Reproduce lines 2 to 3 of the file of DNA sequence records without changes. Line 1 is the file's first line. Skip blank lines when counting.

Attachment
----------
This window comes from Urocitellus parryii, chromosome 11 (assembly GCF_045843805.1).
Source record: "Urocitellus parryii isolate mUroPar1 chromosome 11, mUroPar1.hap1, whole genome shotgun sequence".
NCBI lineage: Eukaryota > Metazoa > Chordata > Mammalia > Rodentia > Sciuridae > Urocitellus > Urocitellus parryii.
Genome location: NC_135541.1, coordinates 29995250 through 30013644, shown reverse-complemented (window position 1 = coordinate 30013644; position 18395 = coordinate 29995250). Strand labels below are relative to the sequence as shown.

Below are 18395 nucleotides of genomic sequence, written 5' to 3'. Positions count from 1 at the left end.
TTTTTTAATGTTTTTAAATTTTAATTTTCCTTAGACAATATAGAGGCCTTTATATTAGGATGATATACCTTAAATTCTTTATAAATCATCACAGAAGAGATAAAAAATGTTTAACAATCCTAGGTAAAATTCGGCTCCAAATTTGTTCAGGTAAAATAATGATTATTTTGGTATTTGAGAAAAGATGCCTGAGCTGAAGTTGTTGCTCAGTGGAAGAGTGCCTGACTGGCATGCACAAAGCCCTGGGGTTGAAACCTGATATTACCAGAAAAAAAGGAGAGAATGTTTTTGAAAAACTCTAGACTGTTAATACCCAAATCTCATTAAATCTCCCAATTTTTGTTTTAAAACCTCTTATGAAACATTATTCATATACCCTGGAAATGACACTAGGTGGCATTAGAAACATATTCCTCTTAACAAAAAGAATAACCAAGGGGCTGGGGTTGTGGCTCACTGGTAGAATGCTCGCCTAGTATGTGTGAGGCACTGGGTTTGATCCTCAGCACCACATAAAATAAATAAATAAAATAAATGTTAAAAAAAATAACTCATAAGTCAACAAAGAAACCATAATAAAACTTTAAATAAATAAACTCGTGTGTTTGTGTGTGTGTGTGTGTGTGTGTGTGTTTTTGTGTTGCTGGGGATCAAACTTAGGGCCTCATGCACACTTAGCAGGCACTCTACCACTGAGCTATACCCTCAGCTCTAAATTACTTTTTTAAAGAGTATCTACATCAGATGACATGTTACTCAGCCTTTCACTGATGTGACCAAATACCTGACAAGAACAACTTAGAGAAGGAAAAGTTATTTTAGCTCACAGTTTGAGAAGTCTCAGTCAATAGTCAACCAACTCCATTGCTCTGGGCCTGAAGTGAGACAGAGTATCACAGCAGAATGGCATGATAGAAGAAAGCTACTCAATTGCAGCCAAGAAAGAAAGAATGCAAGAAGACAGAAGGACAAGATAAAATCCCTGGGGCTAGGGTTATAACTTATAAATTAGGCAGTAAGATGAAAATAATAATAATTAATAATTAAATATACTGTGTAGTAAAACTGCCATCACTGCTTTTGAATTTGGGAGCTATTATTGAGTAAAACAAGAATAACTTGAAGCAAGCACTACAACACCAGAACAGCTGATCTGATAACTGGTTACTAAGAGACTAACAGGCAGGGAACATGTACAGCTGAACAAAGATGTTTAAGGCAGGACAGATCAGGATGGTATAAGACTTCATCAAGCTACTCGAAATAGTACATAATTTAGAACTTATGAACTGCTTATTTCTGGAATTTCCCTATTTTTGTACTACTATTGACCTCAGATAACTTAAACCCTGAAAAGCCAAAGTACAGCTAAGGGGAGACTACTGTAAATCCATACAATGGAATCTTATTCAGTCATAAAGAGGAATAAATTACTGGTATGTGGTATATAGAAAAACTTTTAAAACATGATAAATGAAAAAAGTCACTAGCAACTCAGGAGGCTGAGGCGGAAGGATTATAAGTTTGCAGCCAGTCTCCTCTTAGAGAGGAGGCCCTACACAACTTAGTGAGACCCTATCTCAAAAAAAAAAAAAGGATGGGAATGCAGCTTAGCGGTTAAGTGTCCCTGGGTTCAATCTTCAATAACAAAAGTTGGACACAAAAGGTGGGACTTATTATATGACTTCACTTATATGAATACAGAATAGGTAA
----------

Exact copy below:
Source record: "Urocitellus parryii isolate mUroPar1 chromosome 11, mUroPar1.hap1, whole genome shotgun sequence".
NCBI lineage: Eukaryota > Metazoa > Chordata > Mammalia > Rodentia > Sciuridae > Urocitellus > Urocitellus parryii.